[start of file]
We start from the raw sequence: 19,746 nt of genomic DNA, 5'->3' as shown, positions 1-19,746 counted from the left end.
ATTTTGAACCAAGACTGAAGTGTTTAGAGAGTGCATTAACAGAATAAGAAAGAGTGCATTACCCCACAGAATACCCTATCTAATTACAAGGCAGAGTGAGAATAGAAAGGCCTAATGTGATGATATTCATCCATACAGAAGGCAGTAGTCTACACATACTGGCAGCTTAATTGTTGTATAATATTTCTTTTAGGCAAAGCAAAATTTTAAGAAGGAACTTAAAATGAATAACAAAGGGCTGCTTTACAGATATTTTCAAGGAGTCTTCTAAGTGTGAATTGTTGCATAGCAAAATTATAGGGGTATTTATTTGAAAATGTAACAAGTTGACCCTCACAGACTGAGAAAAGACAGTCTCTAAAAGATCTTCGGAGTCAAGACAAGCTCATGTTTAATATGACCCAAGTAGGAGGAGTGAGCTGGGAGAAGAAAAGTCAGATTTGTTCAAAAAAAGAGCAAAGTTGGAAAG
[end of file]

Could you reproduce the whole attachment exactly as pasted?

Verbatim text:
We start from the raw sequence: 19,746 nt of genomic DNA, 5'->3' as shown, positions 1-19,746 counted from the left end.
ATTTTGAACCAAGACTGAAGTGTTTAGAGAGTGCATTAACAGAATAAGAAAGAGTGCATTACCCCACAGAATACCCTATCTAATTACAAGGCAGAGTGAGAATAGAAAGGCCTAATGTGATGATATTCATCCATACAGAAGGCAGTAGTCTACACATACTGGCAGCTTAATTGTTGTATAATATTTCTTTTAGGCAAAGCAAAATTTTAAGAAGGAACTTAAAATGAATAACAAAGGGCTGCTTTACAGATATTTTCAAGGAGTCTTCTAAGTGTGAATTGTTGCATAGCAAAATTATAGGGGTATTTATTTGAAAATGTAACAAGTTGACCCTCACAGACTGAGAAAAGACAGTCTCTAAAAGATCTTCGGAGTCAAGACAAGCTCATGTTTAATATGACCCAAGTAGGAGGAGTGAGCTGGGAGAAGAAAAGTCAGATTTGTTCAAAAAAAGAGCAAAGTTGGAAAG